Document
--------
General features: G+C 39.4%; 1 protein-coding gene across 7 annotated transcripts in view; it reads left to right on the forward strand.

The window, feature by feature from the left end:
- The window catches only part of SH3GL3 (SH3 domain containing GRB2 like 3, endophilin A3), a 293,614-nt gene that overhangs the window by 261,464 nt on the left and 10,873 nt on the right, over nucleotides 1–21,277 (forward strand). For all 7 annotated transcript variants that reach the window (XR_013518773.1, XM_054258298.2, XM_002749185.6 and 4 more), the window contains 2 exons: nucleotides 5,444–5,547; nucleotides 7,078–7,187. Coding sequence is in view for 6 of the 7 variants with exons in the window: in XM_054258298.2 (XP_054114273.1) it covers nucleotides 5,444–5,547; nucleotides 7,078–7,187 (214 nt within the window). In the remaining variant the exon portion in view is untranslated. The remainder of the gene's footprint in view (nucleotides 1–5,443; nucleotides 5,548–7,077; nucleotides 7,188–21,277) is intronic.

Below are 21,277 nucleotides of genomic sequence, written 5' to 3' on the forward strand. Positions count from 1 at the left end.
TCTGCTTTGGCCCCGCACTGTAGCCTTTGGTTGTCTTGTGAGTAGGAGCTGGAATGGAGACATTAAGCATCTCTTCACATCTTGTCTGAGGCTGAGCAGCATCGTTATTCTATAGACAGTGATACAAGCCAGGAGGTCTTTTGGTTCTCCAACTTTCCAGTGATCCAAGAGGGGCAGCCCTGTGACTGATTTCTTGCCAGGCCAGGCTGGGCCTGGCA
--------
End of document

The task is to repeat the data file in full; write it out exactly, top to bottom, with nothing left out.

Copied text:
General features: G+C 39.4%; 1 protein-coding gene across 7 annotated transcripts in view; it reads left to right on the forward strand.

The window, feature by feature from the left end:
- The window catches only part of SH3GL3 (SH3 domain containing GRB2 like 3, endophilin A3), a 293,614-nt gene that overhangs the window by 261,464 nt on the left and 10,873 nt on the right, over nucleotides 1–21,277 (forward strand). For all 7 annotated transcript variants that reach the window (XR_013518773.1, XM_054258298.2, XM_002749185.6 and 4 more), the window contains 2 exons: nucleotides 5,444–5,547; nucleotides 7,078–7,187. Coding sequence is in view for 6 of the 7 variants with exons in the window: in XM_054258298.2 (XP_054114273.1) it covers nucleotides 5,444–5,547; nucleotides 7,078–7,187 (214 nt within the window). In the remaining variant the exon portion in view is untranslated. The remainder of the gene's footprint in view (nucleotides 1–5,443; nucleotides 5,548–7,077; nucleotides 7,188–21,277) is intronic.

Below are 21,277 nucleotides of genomic sequence, written 5' to 3' on the forward strand. Positions count from 1 at the left end.
TCTGCTTTGGCCCCGCACTGTAGCCTTTGGTTGTCTTGTGAGTAGGAGCTGGAATGGAGACATTAAGCATCTCTTCACATCTTGTCTGAGGCTGAGCAGCATCGTTATTCTATAGACAGTGATACAAGCCAGGAGGTCTTTTGGTTCTCCAACTTTCCAGTGATCCAAGAGGGGCAGCCCTGTGACTGATTTCTTGCCAGGCCAGGCTGGGCCTGGCA